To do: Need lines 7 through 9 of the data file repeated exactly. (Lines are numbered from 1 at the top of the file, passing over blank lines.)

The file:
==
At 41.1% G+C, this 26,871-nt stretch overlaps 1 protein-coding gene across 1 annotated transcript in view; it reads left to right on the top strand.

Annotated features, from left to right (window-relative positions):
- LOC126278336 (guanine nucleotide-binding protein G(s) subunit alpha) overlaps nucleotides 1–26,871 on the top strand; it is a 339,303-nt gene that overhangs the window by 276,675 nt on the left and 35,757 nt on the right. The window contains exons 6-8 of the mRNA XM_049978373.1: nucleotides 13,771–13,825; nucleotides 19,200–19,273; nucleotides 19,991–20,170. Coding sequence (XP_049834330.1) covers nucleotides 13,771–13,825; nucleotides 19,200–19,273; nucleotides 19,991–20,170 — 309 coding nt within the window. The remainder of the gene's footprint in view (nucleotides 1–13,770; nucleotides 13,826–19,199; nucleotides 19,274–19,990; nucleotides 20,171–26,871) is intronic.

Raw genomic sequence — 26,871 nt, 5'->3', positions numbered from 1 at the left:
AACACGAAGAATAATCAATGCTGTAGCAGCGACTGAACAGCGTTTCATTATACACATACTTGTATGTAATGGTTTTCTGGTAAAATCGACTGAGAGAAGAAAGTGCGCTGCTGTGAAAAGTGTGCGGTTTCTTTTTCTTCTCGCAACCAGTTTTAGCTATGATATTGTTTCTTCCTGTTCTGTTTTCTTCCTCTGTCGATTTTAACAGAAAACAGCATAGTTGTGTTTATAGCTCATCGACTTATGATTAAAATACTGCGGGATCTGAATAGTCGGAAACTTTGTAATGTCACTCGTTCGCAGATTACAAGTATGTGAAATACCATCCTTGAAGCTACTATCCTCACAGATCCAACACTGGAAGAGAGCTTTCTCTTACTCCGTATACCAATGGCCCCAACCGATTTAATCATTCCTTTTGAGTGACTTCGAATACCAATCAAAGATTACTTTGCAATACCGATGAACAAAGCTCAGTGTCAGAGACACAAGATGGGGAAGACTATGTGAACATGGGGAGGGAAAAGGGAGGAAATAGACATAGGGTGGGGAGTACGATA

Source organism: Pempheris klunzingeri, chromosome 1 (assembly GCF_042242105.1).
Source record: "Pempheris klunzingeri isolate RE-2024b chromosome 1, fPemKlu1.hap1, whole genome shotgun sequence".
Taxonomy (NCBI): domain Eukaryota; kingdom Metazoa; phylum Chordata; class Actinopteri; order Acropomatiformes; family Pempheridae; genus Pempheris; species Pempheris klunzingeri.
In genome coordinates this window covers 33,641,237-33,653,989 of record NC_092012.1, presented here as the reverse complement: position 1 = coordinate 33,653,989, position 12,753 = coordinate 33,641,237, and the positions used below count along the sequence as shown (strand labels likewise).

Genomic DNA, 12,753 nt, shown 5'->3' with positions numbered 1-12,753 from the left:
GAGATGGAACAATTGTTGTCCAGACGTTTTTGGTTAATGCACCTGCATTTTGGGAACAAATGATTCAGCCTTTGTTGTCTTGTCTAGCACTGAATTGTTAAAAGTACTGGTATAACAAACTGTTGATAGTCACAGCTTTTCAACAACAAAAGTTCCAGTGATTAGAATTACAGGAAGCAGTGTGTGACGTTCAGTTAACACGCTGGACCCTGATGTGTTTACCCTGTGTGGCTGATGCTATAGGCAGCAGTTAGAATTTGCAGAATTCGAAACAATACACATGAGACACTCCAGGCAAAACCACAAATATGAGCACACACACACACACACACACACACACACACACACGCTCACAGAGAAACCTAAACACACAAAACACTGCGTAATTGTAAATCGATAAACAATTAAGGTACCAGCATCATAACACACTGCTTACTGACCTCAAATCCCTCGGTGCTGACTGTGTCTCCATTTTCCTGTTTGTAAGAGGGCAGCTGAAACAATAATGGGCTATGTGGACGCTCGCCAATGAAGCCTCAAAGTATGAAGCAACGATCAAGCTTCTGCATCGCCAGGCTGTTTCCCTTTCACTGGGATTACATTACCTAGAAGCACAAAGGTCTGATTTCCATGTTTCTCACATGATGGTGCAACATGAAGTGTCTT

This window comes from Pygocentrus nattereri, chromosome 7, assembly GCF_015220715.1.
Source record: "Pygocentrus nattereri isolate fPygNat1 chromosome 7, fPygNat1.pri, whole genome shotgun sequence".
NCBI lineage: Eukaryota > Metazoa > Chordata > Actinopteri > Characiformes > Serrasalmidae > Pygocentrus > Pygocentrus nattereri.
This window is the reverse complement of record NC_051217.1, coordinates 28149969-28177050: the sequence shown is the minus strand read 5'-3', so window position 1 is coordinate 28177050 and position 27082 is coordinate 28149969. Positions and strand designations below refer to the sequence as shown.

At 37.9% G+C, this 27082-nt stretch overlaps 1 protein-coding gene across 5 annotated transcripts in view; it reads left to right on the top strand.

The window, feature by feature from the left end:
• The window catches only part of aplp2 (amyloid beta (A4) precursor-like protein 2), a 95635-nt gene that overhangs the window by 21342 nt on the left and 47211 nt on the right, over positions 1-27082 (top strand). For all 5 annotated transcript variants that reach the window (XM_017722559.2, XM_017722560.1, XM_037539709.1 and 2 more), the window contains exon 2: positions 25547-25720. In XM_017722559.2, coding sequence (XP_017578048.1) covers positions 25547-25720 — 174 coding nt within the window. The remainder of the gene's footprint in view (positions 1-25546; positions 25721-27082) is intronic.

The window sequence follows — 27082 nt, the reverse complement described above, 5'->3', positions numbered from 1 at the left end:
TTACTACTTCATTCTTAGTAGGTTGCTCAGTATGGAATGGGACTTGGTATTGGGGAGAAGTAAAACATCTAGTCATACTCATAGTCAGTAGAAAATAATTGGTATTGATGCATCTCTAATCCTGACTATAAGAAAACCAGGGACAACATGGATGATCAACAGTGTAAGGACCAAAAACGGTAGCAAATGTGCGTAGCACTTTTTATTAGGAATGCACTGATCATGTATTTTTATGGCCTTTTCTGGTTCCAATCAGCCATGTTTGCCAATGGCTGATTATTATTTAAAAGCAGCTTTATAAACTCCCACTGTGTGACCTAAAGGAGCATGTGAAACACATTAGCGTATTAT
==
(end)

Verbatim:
Source record: "Pempheris klunzingeri isolate RE-2024b chromosome 1, fPemKlu1.hap1, whole genome shotgun sequence".
Taxonomy (NCBI): domain Eukaryota; kingdom Metazoa; phylum Chordata; class Actinopteri; order Acropomatiformes; family Pempheridae; genus Pempheris; species Pempheris klunzingeri.
In genome coordinates this window covers 33,641,237-33,653,989 of record NC_092012.1, presented here as the reverse complement: position 1 = coordinate 33,653,989, position 12,753 = coordinate 33,641,237, and the positions used below count along the sequence as shown (strand labels likewise).